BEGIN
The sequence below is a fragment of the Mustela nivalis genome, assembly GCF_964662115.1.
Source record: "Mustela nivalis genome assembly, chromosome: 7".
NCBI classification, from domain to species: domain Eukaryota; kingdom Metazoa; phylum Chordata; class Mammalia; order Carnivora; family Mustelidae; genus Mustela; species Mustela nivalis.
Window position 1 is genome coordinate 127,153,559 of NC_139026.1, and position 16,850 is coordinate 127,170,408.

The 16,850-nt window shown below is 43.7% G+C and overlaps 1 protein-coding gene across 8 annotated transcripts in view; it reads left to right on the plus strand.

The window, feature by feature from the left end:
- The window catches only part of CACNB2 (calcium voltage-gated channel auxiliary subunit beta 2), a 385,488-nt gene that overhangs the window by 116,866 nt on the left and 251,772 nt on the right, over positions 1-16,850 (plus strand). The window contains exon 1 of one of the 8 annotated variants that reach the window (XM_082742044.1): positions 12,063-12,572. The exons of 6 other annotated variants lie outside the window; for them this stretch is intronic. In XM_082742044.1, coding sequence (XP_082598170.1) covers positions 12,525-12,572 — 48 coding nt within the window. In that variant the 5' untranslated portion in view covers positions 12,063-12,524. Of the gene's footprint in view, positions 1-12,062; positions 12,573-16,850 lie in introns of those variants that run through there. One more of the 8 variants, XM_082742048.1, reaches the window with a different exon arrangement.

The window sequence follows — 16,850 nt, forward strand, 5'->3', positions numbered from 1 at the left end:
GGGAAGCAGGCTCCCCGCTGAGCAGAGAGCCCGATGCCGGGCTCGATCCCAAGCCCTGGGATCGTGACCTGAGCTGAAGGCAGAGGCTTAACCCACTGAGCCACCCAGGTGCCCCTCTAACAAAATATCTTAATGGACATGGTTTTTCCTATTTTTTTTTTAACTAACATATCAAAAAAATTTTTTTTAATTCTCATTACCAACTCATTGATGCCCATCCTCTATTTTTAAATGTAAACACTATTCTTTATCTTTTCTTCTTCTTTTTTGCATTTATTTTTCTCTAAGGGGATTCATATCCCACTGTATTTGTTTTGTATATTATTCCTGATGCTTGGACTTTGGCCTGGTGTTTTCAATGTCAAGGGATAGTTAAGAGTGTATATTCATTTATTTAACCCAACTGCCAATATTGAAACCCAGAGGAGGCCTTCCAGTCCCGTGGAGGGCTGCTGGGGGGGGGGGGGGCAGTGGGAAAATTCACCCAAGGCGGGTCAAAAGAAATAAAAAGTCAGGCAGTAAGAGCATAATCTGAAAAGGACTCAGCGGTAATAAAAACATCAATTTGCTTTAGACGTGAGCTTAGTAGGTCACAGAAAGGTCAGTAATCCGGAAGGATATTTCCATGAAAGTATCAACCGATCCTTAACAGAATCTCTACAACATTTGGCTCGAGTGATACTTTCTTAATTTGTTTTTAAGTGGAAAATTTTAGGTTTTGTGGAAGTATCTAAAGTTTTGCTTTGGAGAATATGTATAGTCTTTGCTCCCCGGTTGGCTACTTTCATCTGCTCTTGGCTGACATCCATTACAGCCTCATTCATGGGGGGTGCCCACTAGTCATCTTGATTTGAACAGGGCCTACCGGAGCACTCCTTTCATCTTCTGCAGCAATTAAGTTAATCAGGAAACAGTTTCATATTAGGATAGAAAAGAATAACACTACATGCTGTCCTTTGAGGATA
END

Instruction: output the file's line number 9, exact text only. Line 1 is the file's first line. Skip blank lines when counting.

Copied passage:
GGGAAGCAGGCTCCCCGCTGAGCAGAGAGCCCGATGCCGGGCTCGATCCCAAGCCCTGGGATCGTGACCTGAGCTGAAGGCAGAGGCTTAACCCACTGAGCCACCCAGGTGCCCCTCTAACAAAATATCTTAATGGACATGGTTTTTCCTATTTTTTTTTTAACTAACATATCAAAAAAATTTTTTTTAATTCTCATTACCAACTCATTGATGCCCATCCTCTATTTTTAAATGTAAACACTATTCTTTATCTTTTCTTCTTCTTTTTTGCATTTATTTTTCTCTAAGGGGATTCATATCCCACTGTATTTGTTTTGTATATTATTCCTGATGCTTGGACTTTGGCCTGGTGTTTTCAATGTCAAGGGATAGTTAAGAGTGTATATTCATTTATTTAACCCAACTGCCAATATTGAAACCCAGAGGAGGCCTTCCAGTCCCGTGGAGGGCTGCTGGGGGGGGGGGGGGCAGTGGGAAAATTCACCCAAGGCGGGTCAAAAGAAATAAAAAGTCAGGCAGTAAGAGCATAATCTGAAAAGGACTCAGCGGTAATAAAAACATCAATTTGCTTTAGACGTGAGCTTAGTAGGTCACAGAAAGGTCAGTAATCCGGAAGGATATTTCCATGAAAGTATCAACCGATCCTTAACAGAATCTCTACAACATTTGGCTCGAGTGATACTTTCTTAATTTGTTTTTAAGTGGAAAATTTTAGGTTTTGTGGAAGTATCTAAAGTTTTGCTTTGGAGAATATGTATAGTCTTTGCTCCCCGGTTGGCTACTTTCATCTGCTCTTGGCTGACATCCATTACAGCCTCATTCATGGGGGGTGCCCACTAGTCATCTTGATTTGAACAGGGCCTACCGGAGCACTCCTTTCATCTTCTGCAGCAATTAAGTTAATCAGGAAACAGTTTCATATTAGGATAGAAAAGAATAACACTACATGCTGTCCTTTGAGGATA